Operational (Currently in preparation for the AEROMMA mission on the DC-8)
Operated By: 

Installation of the CSU-NH3 insturment aboard the NSF/NCAR C-130 aircraft in preparation for the 2018 WE-CAN field campaign.

Ambient ammonia (NH3) mixing ratios are measured in-situ using a flight-ready, closed-path, optical-based NH3 monitoring system. The CSU-NH3 instrument system consists of a combination of commercially-available and custom-built components including: 1) a commercially-available infrared absorption spectrometer that serves as the heart of the NH3 monitor, 2) a commercially-available inertial inlet that acts as a filter-less separator of particles from the sample stream, 3) a custom-built aircraft inlet, 4) a custom-designed vibration isolation mounting system for the spectrometer, and 5) an optional system for adding passivant to the sample stream.

The heart of the instrument is a closed-path, commercial (Aerodyne Research, Inc.), single-channel, quantum-cascade tunable infrared laser direct absorption spectrometer (QC-TILDAS) [McManus et al., 2010; McManus et al., 1995; Zahniser et al., 1995]. This spectrometer uses a direct absorption technique combined with a high sample flow rate (>10 SLPM) to achieve fast (up to 10 Hz) collection of absolute NH3 mixing ratios. The QC-TILDAS is operated with a heated aerodynamic separator (Aerodyne Research Inc., Inertial Inlet) that provides filter-less separation of particles >300 nm from the sample stream [Ellis et al., 2010]. An injection-style aircraft inlet allows calibration gases to be introduced into the sample stream within a few centimeters of the inlet tip. The custom inlet system is also designed to support the option for active continuous passivation of the sampling sufaces by 1H,1H-perflurooctylamine, a strong perfluorinated base that acts to coat the sampling surfaces with nonpolar chemical groups. Injection of this chemical into the aircraft inlet near the inlet tip prevents adsorption of both water and basic species on the sampling surfaces. The coating has been shown to greatly improve the instrument's time response in the laboratory and aboard research aircraft by increasing transmission of NH3 through the sample flow path [Pollack et al., 2019; Roscioli et al., 2016].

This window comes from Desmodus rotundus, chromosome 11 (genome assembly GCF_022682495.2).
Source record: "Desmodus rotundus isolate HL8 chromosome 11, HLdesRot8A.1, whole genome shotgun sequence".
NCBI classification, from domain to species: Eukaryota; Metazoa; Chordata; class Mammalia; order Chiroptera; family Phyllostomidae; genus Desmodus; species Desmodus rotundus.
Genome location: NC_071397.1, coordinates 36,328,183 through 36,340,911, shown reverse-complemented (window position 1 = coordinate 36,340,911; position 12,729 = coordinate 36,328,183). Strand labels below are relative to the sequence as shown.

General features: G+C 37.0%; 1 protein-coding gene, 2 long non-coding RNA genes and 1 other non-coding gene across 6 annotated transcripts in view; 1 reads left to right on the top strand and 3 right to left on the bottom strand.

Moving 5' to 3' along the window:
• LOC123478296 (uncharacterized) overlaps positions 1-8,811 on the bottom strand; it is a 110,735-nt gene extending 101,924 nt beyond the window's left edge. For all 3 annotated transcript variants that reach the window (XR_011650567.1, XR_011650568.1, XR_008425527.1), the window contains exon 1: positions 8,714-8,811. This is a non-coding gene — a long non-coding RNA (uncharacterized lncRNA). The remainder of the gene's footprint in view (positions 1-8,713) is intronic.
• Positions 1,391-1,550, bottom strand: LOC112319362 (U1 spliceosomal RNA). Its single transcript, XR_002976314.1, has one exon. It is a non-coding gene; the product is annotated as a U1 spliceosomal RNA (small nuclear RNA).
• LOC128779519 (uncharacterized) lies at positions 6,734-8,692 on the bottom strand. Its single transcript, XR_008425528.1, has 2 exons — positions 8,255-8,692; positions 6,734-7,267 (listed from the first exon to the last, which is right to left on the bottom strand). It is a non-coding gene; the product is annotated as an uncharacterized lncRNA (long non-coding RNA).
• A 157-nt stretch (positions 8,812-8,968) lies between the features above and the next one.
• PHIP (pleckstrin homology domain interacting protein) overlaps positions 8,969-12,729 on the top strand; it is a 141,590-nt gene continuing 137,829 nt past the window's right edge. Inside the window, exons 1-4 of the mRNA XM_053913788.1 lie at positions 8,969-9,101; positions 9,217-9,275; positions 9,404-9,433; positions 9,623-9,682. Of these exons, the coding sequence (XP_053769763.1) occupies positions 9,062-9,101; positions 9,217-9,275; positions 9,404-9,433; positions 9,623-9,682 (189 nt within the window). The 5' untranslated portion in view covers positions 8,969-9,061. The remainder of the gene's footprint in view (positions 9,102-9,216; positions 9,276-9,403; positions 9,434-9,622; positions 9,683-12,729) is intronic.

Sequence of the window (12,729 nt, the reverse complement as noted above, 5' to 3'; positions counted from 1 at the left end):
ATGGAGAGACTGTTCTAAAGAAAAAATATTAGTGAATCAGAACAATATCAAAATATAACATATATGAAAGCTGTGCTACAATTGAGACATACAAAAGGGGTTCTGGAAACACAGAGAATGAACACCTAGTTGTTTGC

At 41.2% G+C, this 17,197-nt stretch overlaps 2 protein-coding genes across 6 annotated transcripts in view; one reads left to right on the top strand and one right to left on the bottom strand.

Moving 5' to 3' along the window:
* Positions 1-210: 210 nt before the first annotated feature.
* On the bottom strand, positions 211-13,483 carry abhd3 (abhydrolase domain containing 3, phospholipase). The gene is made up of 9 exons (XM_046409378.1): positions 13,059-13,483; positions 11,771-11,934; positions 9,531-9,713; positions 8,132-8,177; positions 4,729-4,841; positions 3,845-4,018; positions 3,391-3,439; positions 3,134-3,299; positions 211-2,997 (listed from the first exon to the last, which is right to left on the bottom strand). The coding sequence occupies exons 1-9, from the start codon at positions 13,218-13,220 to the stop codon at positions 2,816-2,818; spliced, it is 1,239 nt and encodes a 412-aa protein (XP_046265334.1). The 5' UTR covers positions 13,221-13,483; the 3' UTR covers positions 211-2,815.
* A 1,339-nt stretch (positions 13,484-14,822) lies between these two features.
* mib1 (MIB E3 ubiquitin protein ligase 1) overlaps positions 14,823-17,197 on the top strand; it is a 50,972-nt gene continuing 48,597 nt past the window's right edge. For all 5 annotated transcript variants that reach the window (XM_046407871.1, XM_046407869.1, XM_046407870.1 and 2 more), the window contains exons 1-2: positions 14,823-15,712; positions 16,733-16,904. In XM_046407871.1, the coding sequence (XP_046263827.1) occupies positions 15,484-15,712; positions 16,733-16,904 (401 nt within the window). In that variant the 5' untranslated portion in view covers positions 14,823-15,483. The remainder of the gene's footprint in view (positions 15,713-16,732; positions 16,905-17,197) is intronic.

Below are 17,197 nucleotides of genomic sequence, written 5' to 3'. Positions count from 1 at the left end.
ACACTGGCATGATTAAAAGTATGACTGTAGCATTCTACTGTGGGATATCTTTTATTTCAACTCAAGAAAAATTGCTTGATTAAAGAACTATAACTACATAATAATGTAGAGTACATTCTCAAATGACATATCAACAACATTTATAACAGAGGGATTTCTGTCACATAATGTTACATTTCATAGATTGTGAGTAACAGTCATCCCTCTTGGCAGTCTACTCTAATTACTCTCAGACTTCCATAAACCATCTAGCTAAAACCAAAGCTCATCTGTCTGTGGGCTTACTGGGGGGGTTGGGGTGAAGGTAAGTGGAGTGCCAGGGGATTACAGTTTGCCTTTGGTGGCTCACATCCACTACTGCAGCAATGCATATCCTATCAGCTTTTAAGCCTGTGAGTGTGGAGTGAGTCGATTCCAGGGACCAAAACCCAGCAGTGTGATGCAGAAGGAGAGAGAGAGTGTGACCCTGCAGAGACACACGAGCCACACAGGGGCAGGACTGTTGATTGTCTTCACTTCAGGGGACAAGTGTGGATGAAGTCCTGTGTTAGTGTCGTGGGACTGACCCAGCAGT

The QC-TILDAS is regularly calibrated on the ground and in flight via standard addition to the sample stream with a known concentration of NH3 generated from a temperature-regulated permeation tube (Kin-Tech), and zeroed by overflowing the inlet tip with a bottled source of NH3-free, synthetic air. The emission rate of the permeation device is calibrated before and after every mission by the NOAA ultraviolet optical absorption system [Neuman et al., 2003]. Allan variance analyses indicate that the in-flight precision of the instrument is 60 ppt at 1 Hz corresponding to a 3-sigma detection limit of 180 ppt. Zero signals span ±200 pptv, or 400 pptv total, with fluctuations in cabin pressure and temperature and altitude in flight. The total uncertainty associated with the 1-Hz measurement is ±(12% of the measured mixing ratio + 200 pptv).

The CSU-NH3 instrument has been successfully deployed (i.e. 100% data coverage) in two prior airborne research campaigns; one on the NSF/NCAR C-130 aircraft during the 2018 Western wildfire Experiment of Cloud Chemistry, Aerosol absorption and Nitrogen (WE-CAN) field campaign and the other aboard the University of Wyoming King Air during the TRANS2Am field campaign in 2019, 2021, and 2022. The aircraft inlet and aerodynamic separator are currently being modified in the laboratory to support lower pressure altitudes such as those anticipated for the full altitude range of the NASA DC-8 aircraft.

Instrument Type: 
NSF/NCAR C-130, University of Wyoming King Air, DC-8 - AFRC
AEROMMA (DC-8 - AFRC); TRANS2Am (University of Wyoming King Air); WE-CAN (NSF/NCAR C-130)
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